Toppling the Grammar Patriarchy

More than 300 teachers in France said they would no longer teach the rule that “the masculine prevails over the feminine” when it came to plural nouns. Credit Martin Bureau/Agence France-Presse — Getty Images
More than 300 teachers in France said they would no longer teach the rule that “the masculine prevails over the feminine” when it came to plural nouns. Credit Martin Bureau/Agence France-Presse — Getty Images

I still remember my sense of indignation when my high school French teacher told us about the rule: French nouns have a gender, even seemingly sexless ones like “table.” And if you had a mixed group of masculine and female nouns — say, a bunch of male students (étudiants) and female students (étudiantes) — you had to describe them, as a group, in the masculine.

“What if there are 99 female students and one male student?” I demanded.

It didn’t matter, the teacher said. What’s more, if you wrote a sentence about attractive (beaux) étudiants and attractive (belles) étudiantes, the adjective used to describe them had to be masculine, too: “Les étudiants et les étudiantes sont beaux.”

That was just the way French was, she said.

The sexism of that stung. And that was even before I discovered that one of the rationales for this rule in which one man trumped an infinite number of women was that “the masculine gender is deemed more noble than the feminine gender because of the superiority of man over woman.”

That line, from a 1767 grammar book, was cited this month in a declaration signed by 314 teachers in France that they would no longer teach the rule that “the masculine prevails over the feminine” when it came to plural nouns.

The teachers’ objection was not just philosophical; it was philological. The rule, they said in the French version of Slate, was a parvenu (it was enunciated in the 17th century and became widely taught only in the 19th century) and politically motivated (it buttressed French laws that denied women equal rights). Besides that, they said, the rule encourages children “to accept the domination of one sex over the other” to the detriment of women.

In its place, the teachers suggested using “the rule of proximity,” in which the adjective matches the gender of the noun closest to it, which was common practice for centuries. Or they said, people could use “majority agreement,” with the adjective matching the gender of the noun with the biggest number of members. Or even, they said, writer’s choice.

Unsurprisingly, in a country that defends its language with an official grammar arbiter and has a fondness for the circumflex, efforts to make French more gender-inclusive have been met with dismay: Members of the grammar-policing French Academy complained that they put French in “mortal peril,” and on Tuesday, Prime Minister Édouard Philippe forbade the use of “so-called inclusive writing” in official texts.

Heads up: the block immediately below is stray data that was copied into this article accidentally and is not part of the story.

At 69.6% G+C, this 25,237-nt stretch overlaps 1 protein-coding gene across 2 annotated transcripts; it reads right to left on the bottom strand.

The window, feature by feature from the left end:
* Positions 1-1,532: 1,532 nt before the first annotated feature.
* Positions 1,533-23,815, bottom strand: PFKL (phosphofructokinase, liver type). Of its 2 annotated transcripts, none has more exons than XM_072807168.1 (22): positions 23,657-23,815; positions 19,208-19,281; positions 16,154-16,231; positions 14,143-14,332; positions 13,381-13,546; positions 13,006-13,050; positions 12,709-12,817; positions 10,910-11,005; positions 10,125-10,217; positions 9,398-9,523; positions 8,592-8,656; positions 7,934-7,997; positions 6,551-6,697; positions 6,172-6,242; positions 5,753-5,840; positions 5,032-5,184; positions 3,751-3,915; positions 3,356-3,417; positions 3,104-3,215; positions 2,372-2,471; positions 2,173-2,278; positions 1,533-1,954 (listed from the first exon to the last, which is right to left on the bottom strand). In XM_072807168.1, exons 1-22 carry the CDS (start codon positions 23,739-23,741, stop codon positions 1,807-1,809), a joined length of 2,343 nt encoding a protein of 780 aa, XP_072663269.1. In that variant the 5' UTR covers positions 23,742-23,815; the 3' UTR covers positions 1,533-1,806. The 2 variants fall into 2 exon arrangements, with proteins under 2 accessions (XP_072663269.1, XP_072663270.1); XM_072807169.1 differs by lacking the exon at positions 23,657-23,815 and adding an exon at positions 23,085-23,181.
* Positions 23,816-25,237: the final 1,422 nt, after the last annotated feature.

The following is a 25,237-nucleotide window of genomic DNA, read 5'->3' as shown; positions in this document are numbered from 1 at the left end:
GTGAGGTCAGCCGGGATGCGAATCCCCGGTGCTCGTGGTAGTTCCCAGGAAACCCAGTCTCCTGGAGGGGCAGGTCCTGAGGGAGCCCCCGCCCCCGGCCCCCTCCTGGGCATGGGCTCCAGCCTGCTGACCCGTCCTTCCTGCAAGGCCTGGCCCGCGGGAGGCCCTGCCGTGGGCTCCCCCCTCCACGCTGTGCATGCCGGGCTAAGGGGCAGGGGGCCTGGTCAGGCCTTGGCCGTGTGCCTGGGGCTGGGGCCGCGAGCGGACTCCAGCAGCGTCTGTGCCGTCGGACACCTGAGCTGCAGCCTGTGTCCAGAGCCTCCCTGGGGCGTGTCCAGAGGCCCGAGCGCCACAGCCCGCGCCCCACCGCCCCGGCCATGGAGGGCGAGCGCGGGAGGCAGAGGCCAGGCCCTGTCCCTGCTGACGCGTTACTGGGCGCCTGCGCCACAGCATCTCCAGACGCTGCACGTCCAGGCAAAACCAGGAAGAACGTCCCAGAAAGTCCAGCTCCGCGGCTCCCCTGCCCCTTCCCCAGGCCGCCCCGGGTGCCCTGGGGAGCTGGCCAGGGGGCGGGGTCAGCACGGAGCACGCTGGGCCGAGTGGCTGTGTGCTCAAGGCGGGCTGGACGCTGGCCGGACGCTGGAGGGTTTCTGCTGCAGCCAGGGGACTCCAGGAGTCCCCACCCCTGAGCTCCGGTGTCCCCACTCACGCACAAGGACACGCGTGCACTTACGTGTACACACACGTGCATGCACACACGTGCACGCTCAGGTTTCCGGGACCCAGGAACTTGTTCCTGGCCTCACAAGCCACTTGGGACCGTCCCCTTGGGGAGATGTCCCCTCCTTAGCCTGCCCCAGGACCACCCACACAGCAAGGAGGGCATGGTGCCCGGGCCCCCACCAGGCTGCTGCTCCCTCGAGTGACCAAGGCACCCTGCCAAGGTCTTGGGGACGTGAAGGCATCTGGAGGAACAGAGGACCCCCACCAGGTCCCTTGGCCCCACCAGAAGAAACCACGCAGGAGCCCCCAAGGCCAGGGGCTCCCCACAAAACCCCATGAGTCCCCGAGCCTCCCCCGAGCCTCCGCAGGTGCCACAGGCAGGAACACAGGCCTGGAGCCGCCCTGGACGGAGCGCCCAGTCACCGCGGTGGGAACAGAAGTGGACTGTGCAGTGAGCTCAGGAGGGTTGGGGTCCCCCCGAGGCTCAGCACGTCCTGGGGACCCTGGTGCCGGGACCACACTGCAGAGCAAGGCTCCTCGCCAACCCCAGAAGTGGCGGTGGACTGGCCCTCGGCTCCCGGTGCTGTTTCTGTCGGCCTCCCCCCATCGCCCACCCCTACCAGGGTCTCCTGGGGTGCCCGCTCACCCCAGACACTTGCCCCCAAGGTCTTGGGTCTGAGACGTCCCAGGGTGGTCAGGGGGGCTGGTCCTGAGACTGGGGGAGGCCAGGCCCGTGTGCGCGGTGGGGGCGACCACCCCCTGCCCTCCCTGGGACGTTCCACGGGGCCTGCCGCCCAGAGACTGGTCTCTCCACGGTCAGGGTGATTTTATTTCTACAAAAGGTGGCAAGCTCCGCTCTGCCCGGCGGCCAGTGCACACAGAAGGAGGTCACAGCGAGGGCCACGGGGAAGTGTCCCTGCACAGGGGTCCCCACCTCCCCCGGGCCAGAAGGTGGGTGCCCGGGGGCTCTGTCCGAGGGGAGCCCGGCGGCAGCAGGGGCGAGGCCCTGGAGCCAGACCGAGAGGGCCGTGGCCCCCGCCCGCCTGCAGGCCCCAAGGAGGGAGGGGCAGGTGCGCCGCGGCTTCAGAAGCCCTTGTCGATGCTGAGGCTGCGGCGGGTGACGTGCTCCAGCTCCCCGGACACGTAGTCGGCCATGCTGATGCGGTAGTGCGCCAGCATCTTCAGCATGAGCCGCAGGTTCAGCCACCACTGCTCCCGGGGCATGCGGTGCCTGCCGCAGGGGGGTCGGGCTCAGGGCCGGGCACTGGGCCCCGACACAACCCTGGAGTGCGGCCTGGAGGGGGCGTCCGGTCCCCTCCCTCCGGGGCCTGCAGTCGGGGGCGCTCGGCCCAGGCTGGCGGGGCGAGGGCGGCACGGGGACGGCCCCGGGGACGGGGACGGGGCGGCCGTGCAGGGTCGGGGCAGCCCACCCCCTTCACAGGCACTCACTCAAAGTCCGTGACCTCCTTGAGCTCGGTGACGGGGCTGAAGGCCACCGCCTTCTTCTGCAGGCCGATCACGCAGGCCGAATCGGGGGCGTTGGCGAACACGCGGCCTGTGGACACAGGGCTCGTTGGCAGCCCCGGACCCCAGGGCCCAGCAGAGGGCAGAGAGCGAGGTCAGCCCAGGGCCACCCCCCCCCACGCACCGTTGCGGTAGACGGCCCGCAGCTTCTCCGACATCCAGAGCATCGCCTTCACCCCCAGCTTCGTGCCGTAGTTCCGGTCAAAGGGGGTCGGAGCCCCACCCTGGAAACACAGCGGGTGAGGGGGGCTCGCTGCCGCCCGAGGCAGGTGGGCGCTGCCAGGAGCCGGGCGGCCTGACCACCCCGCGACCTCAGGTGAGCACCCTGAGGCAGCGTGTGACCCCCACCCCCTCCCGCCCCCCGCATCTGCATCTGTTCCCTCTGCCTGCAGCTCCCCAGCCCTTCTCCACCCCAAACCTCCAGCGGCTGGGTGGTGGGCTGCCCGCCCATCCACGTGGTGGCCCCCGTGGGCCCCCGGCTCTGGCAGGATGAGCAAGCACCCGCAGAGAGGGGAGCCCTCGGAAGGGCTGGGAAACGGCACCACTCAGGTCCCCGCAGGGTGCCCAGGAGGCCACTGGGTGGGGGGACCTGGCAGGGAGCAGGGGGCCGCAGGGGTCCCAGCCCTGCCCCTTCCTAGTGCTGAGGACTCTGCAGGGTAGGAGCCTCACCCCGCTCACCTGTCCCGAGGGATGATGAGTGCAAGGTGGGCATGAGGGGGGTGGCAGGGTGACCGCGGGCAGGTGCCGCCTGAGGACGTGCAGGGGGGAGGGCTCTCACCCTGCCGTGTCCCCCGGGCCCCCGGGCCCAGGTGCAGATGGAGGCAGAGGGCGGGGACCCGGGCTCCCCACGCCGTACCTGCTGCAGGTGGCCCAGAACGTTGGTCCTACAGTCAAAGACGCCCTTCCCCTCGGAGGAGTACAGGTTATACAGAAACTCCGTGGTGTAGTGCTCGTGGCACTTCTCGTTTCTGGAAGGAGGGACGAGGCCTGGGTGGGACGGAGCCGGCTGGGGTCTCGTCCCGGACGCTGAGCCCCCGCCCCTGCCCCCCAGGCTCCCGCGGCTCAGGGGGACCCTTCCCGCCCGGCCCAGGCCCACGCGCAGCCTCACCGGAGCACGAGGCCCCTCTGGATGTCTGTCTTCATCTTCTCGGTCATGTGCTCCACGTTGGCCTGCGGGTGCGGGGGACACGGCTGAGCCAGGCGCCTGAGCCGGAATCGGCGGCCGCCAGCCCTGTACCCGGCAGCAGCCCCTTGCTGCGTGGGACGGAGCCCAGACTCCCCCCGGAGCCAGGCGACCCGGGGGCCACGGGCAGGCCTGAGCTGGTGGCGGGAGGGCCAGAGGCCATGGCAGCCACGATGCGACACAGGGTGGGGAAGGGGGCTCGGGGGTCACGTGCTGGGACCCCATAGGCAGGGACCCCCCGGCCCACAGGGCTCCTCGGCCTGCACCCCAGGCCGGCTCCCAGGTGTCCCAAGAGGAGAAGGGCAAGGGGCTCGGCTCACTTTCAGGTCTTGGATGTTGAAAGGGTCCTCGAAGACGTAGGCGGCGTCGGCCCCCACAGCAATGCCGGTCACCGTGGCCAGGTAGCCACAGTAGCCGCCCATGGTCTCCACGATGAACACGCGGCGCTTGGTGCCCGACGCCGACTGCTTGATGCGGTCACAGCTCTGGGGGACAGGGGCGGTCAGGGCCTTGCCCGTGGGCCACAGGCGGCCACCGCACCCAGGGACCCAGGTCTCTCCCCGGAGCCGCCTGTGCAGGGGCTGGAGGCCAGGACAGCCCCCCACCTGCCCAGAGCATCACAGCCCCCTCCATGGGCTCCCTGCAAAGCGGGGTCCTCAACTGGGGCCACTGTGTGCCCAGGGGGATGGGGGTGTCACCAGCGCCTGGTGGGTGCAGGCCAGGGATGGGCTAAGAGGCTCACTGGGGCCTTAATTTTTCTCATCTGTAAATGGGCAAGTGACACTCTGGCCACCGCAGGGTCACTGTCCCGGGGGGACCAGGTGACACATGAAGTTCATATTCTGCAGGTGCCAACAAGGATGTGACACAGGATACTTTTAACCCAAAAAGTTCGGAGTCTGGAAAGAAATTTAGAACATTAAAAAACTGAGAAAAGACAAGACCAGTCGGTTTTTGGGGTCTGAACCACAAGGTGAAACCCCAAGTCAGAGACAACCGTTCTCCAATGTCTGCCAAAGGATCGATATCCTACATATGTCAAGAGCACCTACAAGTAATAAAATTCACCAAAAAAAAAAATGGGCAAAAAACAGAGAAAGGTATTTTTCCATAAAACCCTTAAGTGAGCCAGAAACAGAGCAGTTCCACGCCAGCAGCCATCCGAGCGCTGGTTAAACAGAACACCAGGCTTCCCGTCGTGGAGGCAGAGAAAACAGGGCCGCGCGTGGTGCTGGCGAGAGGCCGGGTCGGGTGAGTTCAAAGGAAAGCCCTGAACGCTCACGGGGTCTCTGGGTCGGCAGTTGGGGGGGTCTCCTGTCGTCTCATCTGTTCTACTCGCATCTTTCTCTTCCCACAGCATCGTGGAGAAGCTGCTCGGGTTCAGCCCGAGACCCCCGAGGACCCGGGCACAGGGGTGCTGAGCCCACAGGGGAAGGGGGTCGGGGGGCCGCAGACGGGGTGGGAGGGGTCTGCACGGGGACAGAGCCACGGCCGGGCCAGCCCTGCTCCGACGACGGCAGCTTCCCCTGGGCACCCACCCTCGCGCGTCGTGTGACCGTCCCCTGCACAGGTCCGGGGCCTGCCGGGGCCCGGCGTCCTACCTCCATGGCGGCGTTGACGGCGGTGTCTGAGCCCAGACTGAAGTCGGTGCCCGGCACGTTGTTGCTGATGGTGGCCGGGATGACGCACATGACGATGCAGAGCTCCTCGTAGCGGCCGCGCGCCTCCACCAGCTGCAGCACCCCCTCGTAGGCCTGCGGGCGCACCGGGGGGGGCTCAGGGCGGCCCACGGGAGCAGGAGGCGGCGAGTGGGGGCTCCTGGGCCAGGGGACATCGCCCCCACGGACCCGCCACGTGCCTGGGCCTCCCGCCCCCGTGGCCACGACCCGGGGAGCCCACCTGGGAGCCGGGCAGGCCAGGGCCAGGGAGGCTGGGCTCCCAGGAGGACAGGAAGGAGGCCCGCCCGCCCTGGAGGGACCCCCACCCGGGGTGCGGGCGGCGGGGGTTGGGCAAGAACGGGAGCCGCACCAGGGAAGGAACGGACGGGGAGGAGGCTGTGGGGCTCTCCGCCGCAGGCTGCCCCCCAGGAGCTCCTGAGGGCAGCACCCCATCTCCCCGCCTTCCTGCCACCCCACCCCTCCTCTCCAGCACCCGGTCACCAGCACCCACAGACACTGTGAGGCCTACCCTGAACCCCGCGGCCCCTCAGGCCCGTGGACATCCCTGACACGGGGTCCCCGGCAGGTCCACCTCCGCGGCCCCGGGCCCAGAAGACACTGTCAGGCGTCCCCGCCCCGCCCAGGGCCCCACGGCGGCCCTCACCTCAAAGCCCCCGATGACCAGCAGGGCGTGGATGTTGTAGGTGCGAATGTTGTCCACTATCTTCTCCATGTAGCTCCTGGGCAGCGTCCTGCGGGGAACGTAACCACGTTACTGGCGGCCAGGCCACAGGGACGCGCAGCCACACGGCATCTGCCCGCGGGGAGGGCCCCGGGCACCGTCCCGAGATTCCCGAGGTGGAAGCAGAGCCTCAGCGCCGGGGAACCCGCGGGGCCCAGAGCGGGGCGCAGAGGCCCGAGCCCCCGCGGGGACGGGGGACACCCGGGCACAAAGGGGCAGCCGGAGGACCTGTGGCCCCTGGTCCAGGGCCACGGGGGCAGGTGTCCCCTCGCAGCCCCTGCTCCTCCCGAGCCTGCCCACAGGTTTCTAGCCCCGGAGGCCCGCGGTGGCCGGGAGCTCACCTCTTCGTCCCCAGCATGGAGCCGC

Even the French minister for equality between men and women, Marlène Schiappa, seemed taken aback by the teachers’ declaration, though she said it was a worthy topic of discussion by language experts. Naturally, she was careful to describe such experts as both “grammairiens” (masculine) and “grammairiennes” (feminine).

As a person in the 21st century, I have to applaud the teachers’ revolt; as a person whose job it is to make sure writers are using correct grammar, I worry about my mortgage. Still, given how slowly French has changed over the centuries, at least compared with English, it seems likely that this is a debate that could continue for, well, centuries. (It’s not just French, by the way. Other languages, including Spanish and Arabic, also give the masculine the starring role.)

But before we Anglophones congratulate ourselves on having a language that has pretty much jettisoned grammatical gender, we should consider “everybody” and the default “he.”

Everybody is a problem. It’s singular, and so when it’s the subject of a sentence, it gets a singular verb. But then what happens later when it’s time for a possessive pronoun? Logically, grammatically, it should be singular too. But what sex is everybody?

Like many Americans, I was taught that the answer was male by default, with the classic example being “Everybody brought his own lunch.” Yet it’s rare to hear such a construction in spoken speech, and in my experience as an editor, increasingly rare in writing. “Everyone is bringing their own lunch,” or “Everybody sees themselves differently,” we say, swapping the matching singular pronoun for a plural one.

That default he no longer sits right with us, while alternating he and she may come across as intrusive or self-conscious. Yet The Times’s stylebook is adamant: “Anybody, anyone, everybody, everyone, no one, someone, all require he or she (never they) on further reference: Has anybody lost his ticket?” It goes on to say, “As a last resort, the awkward his or her is tolerable; a plural pronoun with a singular antecedent is not.”

Most of the time, it’s easy enough to rewrite to avoid both the jarring default he and the agreement error, but sometimes I stare at a sentence and long for the day the “singular they” (which, Merriam-Webster says, has been used since the 1300s) is acceptable everywhere. That seems to be the case in Britain; with everybody, Fowler’s Modern English Usage approves of the use of a singular verb and a plural pronoun.

Oddly enough, it’s French, with all its gendered nouns, that sidesteps the everybody problem: The possessive pronouns that follow the French version of everybody match the gender of the noun being possessed, so it’s effectively “Everybody is bringing his/her/its own lunch.” Of course, for French learners, that means you have to remember that “lunch” (déjeuner) is masculine. But since the lunch is French, at least you’ll know it’s delicious.

Carmel McCoubrey is a staff editor for the Opinion section.

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